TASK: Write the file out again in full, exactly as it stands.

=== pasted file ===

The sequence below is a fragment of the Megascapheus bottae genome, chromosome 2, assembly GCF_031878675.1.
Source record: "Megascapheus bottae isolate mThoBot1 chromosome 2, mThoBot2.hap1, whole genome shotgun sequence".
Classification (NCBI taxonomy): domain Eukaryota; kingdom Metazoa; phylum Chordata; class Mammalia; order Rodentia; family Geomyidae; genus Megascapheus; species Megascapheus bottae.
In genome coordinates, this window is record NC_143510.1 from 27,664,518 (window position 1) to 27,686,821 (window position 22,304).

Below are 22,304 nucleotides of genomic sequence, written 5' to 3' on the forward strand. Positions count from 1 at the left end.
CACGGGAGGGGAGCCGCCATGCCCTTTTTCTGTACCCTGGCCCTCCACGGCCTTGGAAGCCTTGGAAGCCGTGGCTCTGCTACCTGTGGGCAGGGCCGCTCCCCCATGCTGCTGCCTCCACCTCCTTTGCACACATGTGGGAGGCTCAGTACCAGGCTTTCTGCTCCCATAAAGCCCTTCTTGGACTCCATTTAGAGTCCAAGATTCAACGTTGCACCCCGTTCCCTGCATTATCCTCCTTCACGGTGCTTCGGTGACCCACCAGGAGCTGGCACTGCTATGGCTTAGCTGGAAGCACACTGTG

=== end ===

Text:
The sequence below is a fragment of the Megascapheus bottae genome, chromosome 2, assembly GCF_031878675.1.
Source record: "Megascapheus bottae isolate mThoBot1 chromosome 2, mThoBot2.hap1, whole genome shotgun sequence".
Classification (NCBI taxonomy): domain Eukaryota; kingdom Metazoa; phylum Chordata; class Mammalia; order Rodentia; family Geomyidae; genus Megascapheus; species Megascapheus bottae.
In genome coordinates, this window is record NC_143510.1 from 27,664,518 (window position 1) to 27,686,821 (window position 22,304).

Below are 22,304 nucleotides of genomic sequence, written 5' to 3' on the forward strand. Positions count from 1 at the left end.
CACGGGAGGGGAGCCGCCATGCCCTTTTTCTGTACCCTGGCCCTCCACGGCCTTGGAAGCCTTGGAAGCCGTGGCTCTGCTACCTGTGGGCAGGGCCGCTCCCCCATGCTGCTGCCTCCACCTCCTTTGCACACATGTGGGAGGCTCAGTACCAGGCTTTCTGCTCCCATAAAGCCCTTCTTGGACTCCATTTAGAGTCCAAGATTCAACGTTGCACCCCGTTCCCTGCATTATCCTCCTTCACGGTGCTTCGGTGACCCACCAGGAGCTGGCACTGCTATGGCTTAGCTGGAAGCACACTGTG